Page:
Explore #5 of the Operation Baguette tour
After the majesty of Chateau Lumiere, it was onwards to our next location of the day – Pensionnat Catholique.
This former Catholic boarding school for girls opened shortly before the outbreak of World War II, replacing a smaller school on the same site which dated back to the mid 19th Century. The school is huge, and is said to have over 1000 windows.
During WWII the school was initially used to house refugees, before being occupied by the German army when it invaded in 1940. The school was later used by the Nazis as the “Adolf Hitler School” to train future officers, and the main building used as a textile mill. During the liberation the school was occupied by the American army, and at the end of the war classes were able to resume in the autumn of 1945.
Post-war the school continued to grow in size, up to a peak of over 600 students it the 1970s, leading to it again outgrowing its capacity and a subsidiary being open nearby. However, student numbers then began to decline as they became more interested in science and technology.
The school finally closed its doors in the early 2000s.
As you will see the site has seen better days, and a fair proportion of those 1000 windows have been smashed during the decade or so since its closure – including some of the stained glass ones in the beautiful chapel which was the principal reason for our visit.
That said, there was still plenty to grab our interest for a couple of hours, including the old gym/sports hall, classrooms, and the usual staircase and corridor porn.
The chapel also gave us the opportunity to revisit our group shot from Monastere Mont G during our last European trip – with Dan taking Rebecca’s place. Our posing caused equal measures of amusement and bemusement for the group of French explorers who happened to be visiting the chapel at the time!
As always [Click on a photo to VIEW LARGE]
Dan doing his thing from the balcony.
Darren… err… doing his thing! 🙂
A stairwell / negative space shot – best viewed large.
We had to nip back into the chapel for a few more shots…
…including the group shot mentioned above. Photo used with kind permission of Desolate Nation, all rights acknowledged.
Another staircase/negative space shot – definitely best viewed large.
Beautiful skylight – I wonder what this corridor looked like in its day?
Thanks for looking – more reports coming very soon!
very nice mate! well covered great site this one!
Love your work Adam – have only recently discovered urbex, but have spent countless hours perving online at the amazing sites you have access to in the UK, France, Belgium, etc – I’m stuck in Australia you see! I like that you don’t overdo the high-definition/resolution (know zip re photog terminology!), so your shots make me feel like I’m actually there. You also have a knack for managing different and often better perspectives and angles of much-covered sites. I also appreciate that you give good coverage of the exteriors of buildings in addition to the interiors, plus a bit of history as well as your personal urbex commentary for each site – I get to do my exploring vicariously through your blog – the only one I’ve been inspired enough to subscribe to. Keep the posts coming, it’s great stuff:)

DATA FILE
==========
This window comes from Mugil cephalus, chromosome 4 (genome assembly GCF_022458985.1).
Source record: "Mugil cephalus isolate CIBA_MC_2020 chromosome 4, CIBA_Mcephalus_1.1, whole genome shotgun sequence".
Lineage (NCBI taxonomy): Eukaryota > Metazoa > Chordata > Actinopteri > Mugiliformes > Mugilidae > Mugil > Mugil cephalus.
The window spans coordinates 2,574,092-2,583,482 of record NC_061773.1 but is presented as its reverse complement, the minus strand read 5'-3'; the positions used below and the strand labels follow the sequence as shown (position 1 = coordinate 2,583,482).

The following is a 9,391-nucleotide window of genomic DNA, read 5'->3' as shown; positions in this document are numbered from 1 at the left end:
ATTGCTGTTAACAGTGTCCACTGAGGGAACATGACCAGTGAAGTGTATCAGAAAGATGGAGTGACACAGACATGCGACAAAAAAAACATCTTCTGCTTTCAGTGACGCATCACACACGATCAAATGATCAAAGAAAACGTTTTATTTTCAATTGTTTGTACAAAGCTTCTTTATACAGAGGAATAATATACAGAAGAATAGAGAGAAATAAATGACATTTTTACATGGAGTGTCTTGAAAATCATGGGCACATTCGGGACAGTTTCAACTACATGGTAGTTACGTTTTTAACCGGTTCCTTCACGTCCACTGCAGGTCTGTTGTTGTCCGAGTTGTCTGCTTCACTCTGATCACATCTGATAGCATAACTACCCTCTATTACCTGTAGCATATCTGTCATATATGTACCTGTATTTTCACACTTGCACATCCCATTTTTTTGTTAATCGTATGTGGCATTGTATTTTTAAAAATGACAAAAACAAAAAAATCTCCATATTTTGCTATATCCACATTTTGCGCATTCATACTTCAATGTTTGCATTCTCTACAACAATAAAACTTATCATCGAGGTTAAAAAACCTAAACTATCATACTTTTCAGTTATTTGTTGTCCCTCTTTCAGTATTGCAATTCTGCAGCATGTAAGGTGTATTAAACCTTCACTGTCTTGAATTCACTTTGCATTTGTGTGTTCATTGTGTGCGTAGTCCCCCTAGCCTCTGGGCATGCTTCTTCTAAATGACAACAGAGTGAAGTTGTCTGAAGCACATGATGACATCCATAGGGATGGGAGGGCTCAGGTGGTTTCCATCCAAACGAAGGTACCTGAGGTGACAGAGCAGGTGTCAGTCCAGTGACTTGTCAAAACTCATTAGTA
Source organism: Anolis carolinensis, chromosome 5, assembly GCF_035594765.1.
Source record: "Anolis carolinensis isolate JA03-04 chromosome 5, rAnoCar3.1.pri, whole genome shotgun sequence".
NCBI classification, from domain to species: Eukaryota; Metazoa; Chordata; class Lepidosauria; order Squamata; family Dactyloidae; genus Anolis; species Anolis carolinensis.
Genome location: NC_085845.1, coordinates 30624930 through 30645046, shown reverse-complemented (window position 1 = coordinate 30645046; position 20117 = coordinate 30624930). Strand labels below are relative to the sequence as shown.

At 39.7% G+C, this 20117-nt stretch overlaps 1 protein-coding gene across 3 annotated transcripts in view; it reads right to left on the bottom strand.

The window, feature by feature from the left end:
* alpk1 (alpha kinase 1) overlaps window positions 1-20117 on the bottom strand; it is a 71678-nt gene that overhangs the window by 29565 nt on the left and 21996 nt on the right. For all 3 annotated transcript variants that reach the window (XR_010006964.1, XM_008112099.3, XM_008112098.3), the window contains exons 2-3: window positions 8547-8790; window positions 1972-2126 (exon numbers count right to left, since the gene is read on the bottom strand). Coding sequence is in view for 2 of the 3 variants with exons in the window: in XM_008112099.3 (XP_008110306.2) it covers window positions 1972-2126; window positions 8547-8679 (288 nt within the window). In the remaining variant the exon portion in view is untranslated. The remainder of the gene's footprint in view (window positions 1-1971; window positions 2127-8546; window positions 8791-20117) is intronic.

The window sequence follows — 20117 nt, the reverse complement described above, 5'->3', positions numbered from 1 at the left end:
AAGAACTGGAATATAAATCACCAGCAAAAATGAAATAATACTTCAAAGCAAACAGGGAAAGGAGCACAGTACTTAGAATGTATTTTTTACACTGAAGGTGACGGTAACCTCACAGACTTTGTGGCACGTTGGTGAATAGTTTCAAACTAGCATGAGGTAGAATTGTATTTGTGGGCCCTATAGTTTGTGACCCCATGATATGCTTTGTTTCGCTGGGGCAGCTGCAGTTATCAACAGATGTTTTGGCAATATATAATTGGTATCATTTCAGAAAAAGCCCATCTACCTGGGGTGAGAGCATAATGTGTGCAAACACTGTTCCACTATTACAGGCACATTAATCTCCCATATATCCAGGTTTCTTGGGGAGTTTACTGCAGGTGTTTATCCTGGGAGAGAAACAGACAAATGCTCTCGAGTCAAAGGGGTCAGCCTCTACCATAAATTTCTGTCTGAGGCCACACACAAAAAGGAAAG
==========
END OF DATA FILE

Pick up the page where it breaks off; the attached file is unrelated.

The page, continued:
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Wow, thank you so much for your kind words Leonie! They are really appreciated. I do try not to over process my shots even when I do HDR some of them, although it’s always a temptation! I’m sure through Facebook and urbex forums you could find other explorers in Oz who you might be able to hook up with to do some exploring of your own – or failing that try to persuade a friend or two to explore some local places – that’s how i started out.
Anyway, thank you again for your kind words!
Have tagged a few local ruins to have a look at once it stops raining (a very wet winter here), & one of my friends is up for an explore or two. Unfortunately factory sites are of little interest to me after working in industrial recruitment, primarily metal trades – I spent 8 years walking through machine shops, foundries, engineering sites, fabrication works & processing plants – those sites looked pretty much the same as most of the urbex shots, just with a lot more noise & crusty machinery! I grew up on a farm with a father who’s a bit of a hoarder, so agricultural detritus is nothing new or exciting either. Alas, no chateaux to look at here. I have, however, spotted the Facebook page for Urban Exploration Adelaide, so there’s definitely a local chapter I can link in with. I’ve always had an inexplicable fascination for all things derelict since I saw an empty unused swimming pool when I must’ve been about 5 or 6 years old, plus am a bit of an architecture buff, hence my glee on discovering urbex. I thought I was the only person who watched programmes like ‘Grand Designs’, ‘Country House Rescue’ and ‘Restoration Home’ for all the ‘before’ scenery. Cheers
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